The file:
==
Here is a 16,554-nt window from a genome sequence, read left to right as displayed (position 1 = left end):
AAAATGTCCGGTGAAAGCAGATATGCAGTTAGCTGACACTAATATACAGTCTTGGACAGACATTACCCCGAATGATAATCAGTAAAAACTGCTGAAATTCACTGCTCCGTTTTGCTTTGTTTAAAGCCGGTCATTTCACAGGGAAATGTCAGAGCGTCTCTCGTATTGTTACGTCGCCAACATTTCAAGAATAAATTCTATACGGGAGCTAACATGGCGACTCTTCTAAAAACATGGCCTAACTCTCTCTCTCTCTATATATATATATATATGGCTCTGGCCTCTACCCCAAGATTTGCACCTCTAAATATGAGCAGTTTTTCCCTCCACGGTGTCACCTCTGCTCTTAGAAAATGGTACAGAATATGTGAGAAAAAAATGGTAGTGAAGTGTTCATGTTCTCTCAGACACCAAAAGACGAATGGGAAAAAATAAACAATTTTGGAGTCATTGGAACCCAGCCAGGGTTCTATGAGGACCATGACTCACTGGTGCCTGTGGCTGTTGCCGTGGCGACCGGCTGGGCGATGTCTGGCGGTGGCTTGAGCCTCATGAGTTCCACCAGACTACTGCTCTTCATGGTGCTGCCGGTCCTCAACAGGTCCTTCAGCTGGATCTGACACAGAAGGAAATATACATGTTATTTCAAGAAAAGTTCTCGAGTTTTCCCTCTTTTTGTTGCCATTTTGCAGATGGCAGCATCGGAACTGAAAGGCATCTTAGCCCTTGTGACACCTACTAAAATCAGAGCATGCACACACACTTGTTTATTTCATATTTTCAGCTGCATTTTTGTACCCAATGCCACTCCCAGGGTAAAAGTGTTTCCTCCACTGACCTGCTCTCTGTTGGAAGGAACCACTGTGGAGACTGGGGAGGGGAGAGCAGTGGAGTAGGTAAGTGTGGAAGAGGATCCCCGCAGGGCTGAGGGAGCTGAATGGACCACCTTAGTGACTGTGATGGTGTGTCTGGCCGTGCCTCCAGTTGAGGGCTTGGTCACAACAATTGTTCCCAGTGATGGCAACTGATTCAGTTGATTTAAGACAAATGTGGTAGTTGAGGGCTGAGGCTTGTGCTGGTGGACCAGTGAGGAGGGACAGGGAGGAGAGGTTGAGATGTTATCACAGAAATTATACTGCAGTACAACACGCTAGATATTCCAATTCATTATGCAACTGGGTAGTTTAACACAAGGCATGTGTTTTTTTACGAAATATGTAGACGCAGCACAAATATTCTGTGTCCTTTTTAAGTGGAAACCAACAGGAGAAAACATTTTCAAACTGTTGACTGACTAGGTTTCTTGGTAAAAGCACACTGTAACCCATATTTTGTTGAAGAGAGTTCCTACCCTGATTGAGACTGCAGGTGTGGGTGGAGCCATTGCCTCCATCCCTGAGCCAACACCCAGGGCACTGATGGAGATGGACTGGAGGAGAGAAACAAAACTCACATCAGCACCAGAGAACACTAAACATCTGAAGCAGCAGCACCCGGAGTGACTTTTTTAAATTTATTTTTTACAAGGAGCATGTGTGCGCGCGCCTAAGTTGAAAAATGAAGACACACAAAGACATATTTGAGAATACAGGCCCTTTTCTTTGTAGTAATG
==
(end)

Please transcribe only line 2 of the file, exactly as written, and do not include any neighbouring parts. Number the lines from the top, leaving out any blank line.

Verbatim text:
AAAATGTCCGGTGAAAGCAGATATGCAGTTAGCTGACACTAATATACAGTCTTGGACAGACATTACCCCGAATGATAATCAGTAAAAACTGCTGAAATTCACTGCTCCGTTTTGCTTTGTTTAAAGCCGGTCATTTCACAGGGAAATGTCAGAGCGTCTCTCGTATTGTTACGTCGCCAACATTTCAAGAATAAATTCTATACGGGAGCTAACATGGCGACTCTTCTAAAAACATGGCCTAACTCTCTCTCTCTCTATATATATATATATATGGCTCTGGCCTCTACCCCAAGATTTGCACCTCTAAATATGAGCAGTTTTTCCCTCCACGGTGTCACCTCTGCTCTTAGAAAATGGTACAGAATATGTGAGAAAAAAATGGTAGTGAAGTGTTCATGTTCTCTCAGACACCAAAAGACGAATGGGAAAAAATAAACAATTTTGGAGTCATTGGAACCCAGCCAGGGTTCTATGAGGACCATGACTCACTGGTGCCTGTGGCTGTTGCCGTGGCGACCGGCTGGGCGATGTCTGGCGGTGGCTTGAGCCTCATGAGTTCCACCAGACTACTGCTCTTCATGGTGCTGCCGGTCCTCAACAGGTCCTTCAGCTGGATCTGACACAGAAGGAAATATACATGTTATTTCAAGAAAAGTTCTCGAGTTTTCCCTCTTTTTGTTGCCATTTTGCAGATGGCAGCATCGGAACTGAAAGGCATCTTAGCCCTTGTGACACCTACTAAAATCAGAGCATGCACACACACTTGTTTATTTCATATTTTCAGCTGCATTTTTGTACCCAATGCCACTCCCAGGGTAAAAGTGTTTCCTCCACTGACCTGCTCTCTGTTGGAAGGAACCACTGTGGAGACTGGGGAGGGGAGAGCAGTGGAGTAGGTAAGTGTGGAAGAGGATCCCCGCAGGGCTGAGGGAGCTGAATGGACCACCTTAGTGACTGTGATGGTGTGTCTGGCCGTGCCTCCAGTTGAGGGCTTGGTCACAACAATTGTTCCCAGTGATGGCAACTGATTCAGTTGATTTAAGACAAATGTGGTAGTTGAGGGCTGAGGCTTGTGCTGGTGGACCAGTGAGGAGGGACAGGGAGGAGAGGTTGAGATGTTATCACAGAAATTATACTGCAGTACAACACGCTAGATATTCCAATTCATTATGCAACTGGGTAGTTTAACACAAGGCATGTGTTTTTTTACGAAATATGTAGACGCAGCACAAATATTCTGTGTCCTTTTTAAGTGGAAACCAACAGGAGAAAACATTTTCAAACTGTTGACTGACTAGGTTTCTTGGTAAAAGCACACTGTAACCCATATTTTGTTGAAGAGAGTTCCTACCCTGATTGAGACTGCAGGTGTGGGTGGAGCCATTGCCTCCATCCCTGAGCCAACACCCAGGGCACTGATGGAGATGGACTGGAGGAGAGAAACAAAACTCACATCAGCACCAGAGAACACTAAACATCTGAAGCAGCAGCACCCGGAGTGACTTTTTTAAATTTATTTTTTACAAGGAGCATGTGTGCGCGCGCCTAAGTTGAAAAATGAAGACACACAAAGACATATTTGAGAATACAGGCCCTTTTCTTTGTAGTAATG